NEW YORK (Reuters) - The dollar dipped on Tuesday as investors waited on comments from Federal Reserve Chairman Jerome Powell on Thursday about the U.S. central bank’s policy framework review, and after data showed improving German business morale.
The major focus for the dollar this week will be whether the Fed’s Powell signals that the U.S. central bank will shift its inflation target to an average. This would allow inflation to rise higher than previously before the Fed raises rates, which would be a further negative for the dollar.
“The most anticipated conversation is going to be Chairman Powell’s speech on Thursday,” said Minh Trang, senior FX trader at Silicon Valley Bank in Santa Clara, California. “The expectation is that there might be a subtle shift in how much the Fed will be willing to tolerate higher inflation in the future.”
The euro gained 0.41% on the day to $1.1835, after reaching $1.1965 on Monday, the highest since May 2018.
The dollar index measuring the greenback against a basket of currencies fell 0.29% to 93.01.
The euro gained earlier on Tuesday after a German business climate index rose more than expected in August as both manufacturing and services picked up steam, boosting hopes that Europe’s largest economy is set for a strong recovery following the massive coronavirus pandemic shock.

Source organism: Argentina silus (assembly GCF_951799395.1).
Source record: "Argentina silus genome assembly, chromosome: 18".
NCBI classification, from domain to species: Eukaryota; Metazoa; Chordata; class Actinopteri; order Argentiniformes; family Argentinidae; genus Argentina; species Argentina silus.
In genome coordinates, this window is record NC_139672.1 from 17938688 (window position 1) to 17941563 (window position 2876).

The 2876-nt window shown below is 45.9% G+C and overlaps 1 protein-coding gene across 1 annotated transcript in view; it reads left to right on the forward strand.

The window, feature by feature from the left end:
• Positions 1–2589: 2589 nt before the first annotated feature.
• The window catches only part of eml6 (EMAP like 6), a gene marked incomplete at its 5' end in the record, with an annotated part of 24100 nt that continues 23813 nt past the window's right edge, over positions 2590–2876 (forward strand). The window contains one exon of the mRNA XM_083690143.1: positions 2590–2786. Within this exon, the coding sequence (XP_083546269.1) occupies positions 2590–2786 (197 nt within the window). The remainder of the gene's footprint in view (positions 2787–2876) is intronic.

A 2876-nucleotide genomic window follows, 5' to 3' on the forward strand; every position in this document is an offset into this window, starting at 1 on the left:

It is “another data point that helps keep the euro at this stretched level,” said Kit Juckes, macro strategist at Societe Generale.
Rock-bottom interest rates and concerns about a more dovish inflation policy have reduced the relative appeal of the U.S. currency, while a relatively high level of COVID-19 infections is also casting doubts on the speed of the U.S. economic recovery compared with other regions, including Europe.
Data on Tuesday showed that U.S. consumer confidence dropped to a more than six-year low in August as households worried about the labor market and incomes, casting doubts on the sustainability of the economy’s recovery from the COVID-19 recession.
The dollar also weakened against riskier currencies, but gained against the safe-haven Japanese yen after the United States and China said they are still committed to their Phase One trade deal.
The Australian dollar rose 0.49% to $0.7196.
The greenback rose 0.36% against the yen to 106.35 yen.
Reporting by Karen Brettell; Additional reporting by Olga Cortaga in London; Editing by Will Dunham and Dan Grebler
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